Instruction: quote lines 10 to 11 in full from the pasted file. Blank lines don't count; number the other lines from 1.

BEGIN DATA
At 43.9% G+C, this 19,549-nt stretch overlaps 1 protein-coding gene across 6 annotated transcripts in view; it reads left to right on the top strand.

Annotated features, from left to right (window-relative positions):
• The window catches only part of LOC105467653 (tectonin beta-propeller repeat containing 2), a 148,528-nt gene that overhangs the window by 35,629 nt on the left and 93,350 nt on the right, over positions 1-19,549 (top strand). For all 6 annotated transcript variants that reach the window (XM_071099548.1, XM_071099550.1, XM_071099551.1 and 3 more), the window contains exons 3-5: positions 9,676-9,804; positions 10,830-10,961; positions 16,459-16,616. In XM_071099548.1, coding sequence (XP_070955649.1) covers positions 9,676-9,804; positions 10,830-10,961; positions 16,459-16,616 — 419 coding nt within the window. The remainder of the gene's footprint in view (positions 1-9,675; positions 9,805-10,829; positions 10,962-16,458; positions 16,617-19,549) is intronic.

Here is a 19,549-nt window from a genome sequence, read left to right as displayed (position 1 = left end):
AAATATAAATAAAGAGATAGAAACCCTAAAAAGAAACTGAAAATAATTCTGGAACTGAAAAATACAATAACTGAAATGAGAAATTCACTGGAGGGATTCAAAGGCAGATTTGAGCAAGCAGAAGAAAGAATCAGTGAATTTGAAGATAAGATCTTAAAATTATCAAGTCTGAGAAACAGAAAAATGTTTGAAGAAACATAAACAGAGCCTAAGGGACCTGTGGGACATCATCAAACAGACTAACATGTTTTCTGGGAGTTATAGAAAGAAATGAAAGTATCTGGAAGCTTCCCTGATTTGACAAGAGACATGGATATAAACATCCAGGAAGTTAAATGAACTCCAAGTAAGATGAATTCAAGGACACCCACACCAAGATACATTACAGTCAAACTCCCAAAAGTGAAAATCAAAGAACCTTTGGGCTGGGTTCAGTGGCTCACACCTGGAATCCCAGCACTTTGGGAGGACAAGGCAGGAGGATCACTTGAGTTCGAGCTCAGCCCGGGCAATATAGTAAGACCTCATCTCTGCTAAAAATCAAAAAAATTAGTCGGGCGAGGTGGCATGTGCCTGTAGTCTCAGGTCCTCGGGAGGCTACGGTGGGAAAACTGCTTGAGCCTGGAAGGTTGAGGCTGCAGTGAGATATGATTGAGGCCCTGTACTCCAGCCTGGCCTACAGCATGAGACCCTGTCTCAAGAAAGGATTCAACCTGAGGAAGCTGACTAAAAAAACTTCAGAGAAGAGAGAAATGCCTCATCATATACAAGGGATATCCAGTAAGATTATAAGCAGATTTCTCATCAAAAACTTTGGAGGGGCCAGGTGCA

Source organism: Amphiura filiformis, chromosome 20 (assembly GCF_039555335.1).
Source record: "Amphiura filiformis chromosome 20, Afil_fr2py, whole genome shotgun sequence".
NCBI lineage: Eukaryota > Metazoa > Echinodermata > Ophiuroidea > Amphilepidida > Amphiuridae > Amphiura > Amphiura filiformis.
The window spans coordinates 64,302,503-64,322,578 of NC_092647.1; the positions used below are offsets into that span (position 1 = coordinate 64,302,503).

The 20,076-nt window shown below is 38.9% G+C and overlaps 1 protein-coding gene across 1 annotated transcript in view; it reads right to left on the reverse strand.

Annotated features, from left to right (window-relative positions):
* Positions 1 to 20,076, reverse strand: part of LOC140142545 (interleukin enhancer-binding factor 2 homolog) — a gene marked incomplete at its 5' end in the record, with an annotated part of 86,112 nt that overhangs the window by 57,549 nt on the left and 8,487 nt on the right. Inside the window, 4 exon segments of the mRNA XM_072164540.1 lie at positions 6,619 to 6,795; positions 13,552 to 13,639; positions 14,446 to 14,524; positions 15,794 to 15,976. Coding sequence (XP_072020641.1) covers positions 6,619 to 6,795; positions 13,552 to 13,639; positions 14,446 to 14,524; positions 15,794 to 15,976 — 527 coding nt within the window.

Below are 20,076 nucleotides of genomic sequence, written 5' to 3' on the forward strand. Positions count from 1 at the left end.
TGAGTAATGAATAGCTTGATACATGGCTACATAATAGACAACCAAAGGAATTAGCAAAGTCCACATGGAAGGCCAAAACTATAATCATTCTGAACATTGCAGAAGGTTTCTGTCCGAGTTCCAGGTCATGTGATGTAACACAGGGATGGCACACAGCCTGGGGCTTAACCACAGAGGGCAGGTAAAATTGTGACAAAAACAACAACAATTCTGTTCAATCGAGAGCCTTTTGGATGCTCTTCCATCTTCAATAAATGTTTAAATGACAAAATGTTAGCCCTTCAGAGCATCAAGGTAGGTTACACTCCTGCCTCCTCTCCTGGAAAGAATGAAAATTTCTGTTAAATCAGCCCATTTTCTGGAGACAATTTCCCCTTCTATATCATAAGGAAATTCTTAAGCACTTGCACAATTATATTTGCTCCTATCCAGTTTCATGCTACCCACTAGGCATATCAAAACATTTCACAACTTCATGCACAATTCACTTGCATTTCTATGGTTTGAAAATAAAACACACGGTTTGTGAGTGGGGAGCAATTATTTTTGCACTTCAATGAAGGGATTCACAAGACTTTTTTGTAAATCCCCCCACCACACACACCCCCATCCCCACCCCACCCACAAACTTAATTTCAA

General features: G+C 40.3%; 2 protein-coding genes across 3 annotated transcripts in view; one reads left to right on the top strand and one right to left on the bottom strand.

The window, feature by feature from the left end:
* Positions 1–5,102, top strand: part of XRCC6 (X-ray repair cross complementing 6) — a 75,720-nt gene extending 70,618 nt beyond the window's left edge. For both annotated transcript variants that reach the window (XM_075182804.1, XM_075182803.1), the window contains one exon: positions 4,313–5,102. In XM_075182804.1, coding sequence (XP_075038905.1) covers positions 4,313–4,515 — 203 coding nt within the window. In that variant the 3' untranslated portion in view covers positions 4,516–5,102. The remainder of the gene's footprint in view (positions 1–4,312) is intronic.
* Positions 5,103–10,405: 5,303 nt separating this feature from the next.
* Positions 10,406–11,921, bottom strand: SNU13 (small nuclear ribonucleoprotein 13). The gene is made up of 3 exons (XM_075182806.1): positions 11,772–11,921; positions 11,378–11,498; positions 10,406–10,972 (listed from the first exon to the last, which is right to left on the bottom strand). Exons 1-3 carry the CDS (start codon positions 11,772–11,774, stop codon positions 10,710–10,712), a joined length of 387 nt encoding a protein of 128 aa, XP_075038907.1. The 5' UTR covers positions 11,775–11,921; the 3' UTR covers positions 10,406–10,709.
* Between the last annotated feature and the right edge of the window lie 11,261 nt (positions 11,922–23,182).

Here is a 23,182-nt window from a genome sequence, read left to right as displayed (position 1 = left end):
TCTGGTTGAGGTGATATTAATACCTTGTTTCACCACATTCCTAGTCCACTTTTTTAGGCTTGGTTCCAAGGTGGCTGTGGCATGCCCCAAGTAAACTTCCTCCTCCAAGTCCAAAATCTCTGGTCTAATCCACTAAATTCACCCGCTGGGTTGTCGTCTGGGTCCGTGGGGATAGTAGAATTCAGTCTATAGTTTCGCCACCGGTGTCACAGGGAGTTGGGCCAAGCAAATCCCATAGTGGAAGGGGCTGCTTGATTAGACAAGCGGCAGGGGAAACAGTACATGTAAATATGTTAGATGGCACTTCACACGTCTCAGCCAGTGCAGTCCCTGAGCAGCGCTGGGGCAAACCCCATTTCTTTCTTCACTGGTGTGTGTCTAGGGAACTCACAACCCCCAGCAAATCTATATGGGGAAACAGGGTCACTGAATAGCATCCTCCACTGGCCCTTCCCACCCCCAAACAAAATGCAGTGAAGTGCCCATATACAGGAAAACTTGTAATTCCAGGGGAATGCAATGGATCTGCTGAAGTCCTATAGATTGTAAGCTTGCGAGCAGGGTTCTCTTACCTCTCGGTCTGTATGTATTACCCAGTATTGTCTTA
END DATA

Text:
The 20,076-nt window shown below is 38.9% G+C and overlaps 1 protein-coding gene across 1 annotated transcript in view; it reads right to left on the reverse strand.

Annotated features, from left to right (window-relative positions):